Rural Roots August 21, 2006
Parents have told me that their young teenage daughter seems totally infatuated with her boyfriend and is controlled by him. She has pulled away from her regular friends and cut down on her interest in sports and schoolwork. The parents are worried for her. She also doesn't want to listen to them. She thinks they just don't like her boyfriend..
Parents have a right to be worried. Parents must be alert to protecting their young daughters from getting into dating relationships which end up controlling or abusive. The early teen years are when parents need to be most active in guiding their daughters life, even though she may resent it at first.
Teenage girls are often attracted to older guys, partly because girls are often socially more mature at that time then their same age peers. It is not the age, but the behaviour of the boyfriend that parents must watch carefully.
Parents need to spot these early warning signs of a controlling, abusive relationship.
He phones she has to call back immediately or he gets angry.
He told her he loved her, very early in the relationship, often on the 1st or 2nd date.
He is jealous if she looks at or even talks socially with another boy.
He often gives her "advice" about her choice of friends, clothing or make-up.
He calls her demeaning names, like "bitch", then laughs, and says he was only kidding.
Since she met him she keeps things more to herself from you, but also from good friends.
She cries easily after talking to him, and blames herself for upsetting him
She makes excuses for his poor behaviour, and thinks it is her fault he acted that way.
She always tells him she's sorry for whatever she did, whatever it is, if she upsets him.
She has to explain her every action to him.
He tells her she is stupid, or that no other boy would treat her as well as he does.
Jill Murray's book, But I Love Him, is a must for all parents who have teenage girls Murray found that most adult women staying at safe shelters usually first got involved in abusive relationship in their early teens.
But I love him is a teenager's common response to parental concern. Teens also become deaf when parents point out behaviours they are concerned about, and reply "You don't really know him," or "But he loves me," or "I have a right to love who I want."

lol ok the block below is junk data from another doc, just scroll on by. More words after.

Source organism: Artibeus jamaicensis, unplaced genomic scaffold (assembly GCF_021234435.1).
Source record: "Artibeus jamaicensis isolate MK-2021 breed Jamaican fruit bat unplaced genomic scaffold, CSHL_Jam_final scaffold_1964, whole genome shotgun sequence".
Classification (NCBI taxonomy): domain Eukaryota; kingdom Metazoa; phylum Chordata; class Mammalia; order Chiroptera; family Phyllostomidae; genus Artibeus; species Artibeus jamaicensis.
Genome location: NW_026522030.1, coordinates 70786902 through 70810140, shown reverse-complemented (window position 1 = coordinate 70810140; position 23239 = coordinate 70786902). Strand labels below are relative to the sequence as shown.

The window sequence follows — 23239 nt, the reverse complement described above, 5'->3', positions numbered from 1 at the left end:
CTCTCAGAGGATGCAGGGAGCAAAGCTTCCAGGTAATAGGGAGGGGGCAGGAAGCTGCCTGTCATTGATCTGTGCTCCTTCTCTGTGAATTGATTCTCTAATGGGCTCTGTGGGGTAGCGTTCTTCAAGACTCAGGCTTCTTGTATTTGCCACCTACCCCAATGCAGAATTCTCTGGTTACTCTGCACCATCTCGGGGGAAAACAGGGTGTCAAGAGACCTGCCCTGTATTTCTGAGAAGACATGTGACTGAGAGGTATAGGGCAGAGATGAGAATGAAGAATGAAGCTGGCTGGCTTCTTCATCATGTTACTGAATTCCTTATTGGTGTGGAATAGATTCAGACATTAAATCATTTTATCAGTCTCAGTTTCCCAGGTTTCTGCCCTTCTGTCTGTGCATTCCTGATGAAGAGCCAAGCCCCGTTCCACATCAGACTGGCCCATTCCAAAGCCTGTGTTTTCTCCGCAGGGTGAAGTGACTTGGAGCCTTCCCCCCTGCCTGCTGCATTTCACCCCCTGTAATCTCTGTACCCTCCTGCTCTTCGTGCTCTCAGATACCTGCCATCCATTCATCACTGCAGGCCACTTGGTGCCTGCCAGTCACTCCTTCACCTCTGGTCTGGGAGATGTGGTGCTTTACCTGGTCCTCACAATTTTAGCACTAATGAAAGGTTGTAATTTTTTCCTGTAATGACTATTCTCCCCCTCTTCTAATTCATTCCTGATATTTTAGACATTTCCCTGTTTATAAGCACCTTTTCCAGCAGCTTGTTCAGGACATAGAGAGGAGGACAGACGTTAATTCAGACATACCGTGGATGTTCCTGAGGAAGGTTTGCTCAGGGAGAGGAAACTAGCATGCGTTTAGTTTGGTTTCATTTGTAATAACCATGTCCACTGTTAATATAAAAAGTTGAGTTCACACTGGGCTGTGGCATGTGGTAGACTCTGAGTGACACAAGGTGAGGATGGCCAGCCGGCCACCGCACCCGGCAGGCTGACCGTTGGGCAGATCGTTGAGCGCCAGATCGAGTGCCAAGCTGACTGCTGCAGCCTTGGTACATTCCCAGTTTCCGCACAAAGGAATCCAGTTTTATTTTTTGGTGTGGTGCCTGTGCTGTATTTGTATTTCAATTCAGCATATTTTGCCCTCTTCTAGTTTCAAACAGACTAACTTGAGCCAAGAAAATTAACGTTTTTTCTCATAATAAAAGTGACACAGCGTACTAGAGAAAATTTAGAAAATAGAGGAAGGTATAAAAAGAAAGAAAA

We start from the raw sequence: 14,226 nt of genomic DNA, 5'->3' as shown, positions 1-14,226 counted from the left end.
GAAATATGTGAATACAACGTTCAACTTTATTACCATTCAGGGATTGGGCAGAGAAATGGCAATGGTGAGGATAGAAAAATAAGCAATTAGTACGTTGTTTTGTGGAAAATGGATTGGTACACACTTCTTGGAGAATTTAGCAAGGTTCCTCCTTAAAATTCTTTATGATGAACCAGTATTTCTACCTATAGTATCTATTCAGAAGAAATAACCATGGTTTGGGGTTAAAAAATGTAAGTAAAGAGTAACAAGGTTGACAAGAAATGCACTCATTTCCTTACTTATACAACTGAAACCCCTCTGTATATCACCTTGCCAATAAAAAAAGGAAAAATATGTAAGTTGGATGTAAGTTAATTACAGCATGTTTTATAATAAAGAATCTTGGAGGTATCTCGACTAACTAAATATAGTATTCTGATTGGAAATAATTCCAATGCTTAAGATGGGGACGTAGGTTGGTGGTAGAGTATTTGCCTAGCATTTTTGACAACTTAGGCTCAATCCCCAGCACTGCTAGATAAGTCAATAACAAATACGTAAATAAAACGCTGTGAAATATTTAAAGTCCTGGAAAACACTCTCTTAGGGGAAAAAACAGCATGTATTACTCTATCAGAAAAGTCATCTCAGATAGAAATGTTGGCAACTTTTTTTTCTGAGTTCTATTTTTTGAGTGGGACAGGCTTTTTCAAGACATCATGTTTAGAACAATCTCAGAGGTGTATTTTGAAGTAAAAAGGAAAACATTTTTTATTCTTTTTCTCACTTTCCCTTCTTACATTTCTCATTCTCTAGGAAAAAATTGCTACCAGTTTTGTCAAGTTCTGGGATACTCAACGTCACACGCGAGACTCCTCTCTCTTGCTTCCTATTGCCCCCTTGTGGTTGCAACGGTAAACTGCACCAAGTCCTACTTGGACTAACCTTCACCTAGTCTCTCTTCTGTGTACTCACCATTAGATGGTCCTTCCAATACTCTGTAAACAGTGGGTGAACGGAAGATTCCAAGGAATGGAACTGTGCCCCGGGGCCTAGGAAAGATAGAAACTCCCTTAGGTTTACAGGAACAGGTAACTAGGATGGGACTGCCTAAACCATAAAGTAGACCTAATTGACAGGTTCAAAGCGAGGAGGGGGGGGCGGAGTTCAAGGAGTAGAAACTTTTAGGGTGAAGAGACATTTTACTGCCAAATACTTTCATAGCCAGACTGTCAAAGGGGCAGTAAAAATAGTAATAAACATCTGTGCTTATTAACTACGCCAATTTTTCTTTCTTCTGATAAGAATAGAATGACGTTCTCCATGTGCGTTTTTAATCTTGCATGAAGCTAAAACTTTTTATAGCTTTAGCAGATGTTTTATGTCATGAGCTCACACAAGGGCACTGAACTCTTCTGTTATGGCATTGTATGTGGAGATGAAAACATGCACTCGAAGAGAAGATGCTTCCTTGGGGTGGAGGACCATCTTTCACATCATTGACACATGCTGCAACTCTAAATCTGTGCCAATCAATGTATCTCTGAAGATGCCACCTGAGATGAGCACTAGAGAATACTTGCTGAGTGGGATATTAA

Parents need to challenge their daughter's idea of what love is. Love is not a feeling. Love is not what someone says. Love is an action. It is how a person treats you. When a boyfriend continues to act in hurtful abusive or putdown ways, even if he said he is sorry, is that loving behaviour?
Murray suggests a parent ask their daughter the following counter-acting questions.
Do you think always being afraid of upsetting someone is a part of a loving relationship?
Do you think it I is normal for a girl in a good relationship to spend so much time crying?
Why do you need to let him know where you are all the time?
Why is it right for him to call you names and make you feel bad about yourself?.
Are any of these loving behaviours?
Focusing on how the boyfriend treats her, and whether that is a loving or a controlling behaviour, can help the teenager look at herself and become more objective to her situation.
Murray also suggests that if a teen says "He is nice", they reply with the question:
Are all his behaviours towards you nice and respectful?
If you had a daughter in the future, would you be thrilled if she wanted to date or marry a man who treated her the way he treats you?
Would you think she had made the best choice?
What would you say to her?
I Love Him, by Jill Murray, Harper-Collins Paperback, 2001 (ISBN 0-06-095728-8) is important reading for all parents of teenage girls.
By responding quickly and effective to a daughter's becoming involved in a controlling and abusive dating relationship they may save her from a lifetime of grief.
In next week's column I will share Murray's outline of the "Power and Control Wheel" and the "Teen Relationship Equality Wheel" which clearly describes healthy and unhealthy behaviours in dating.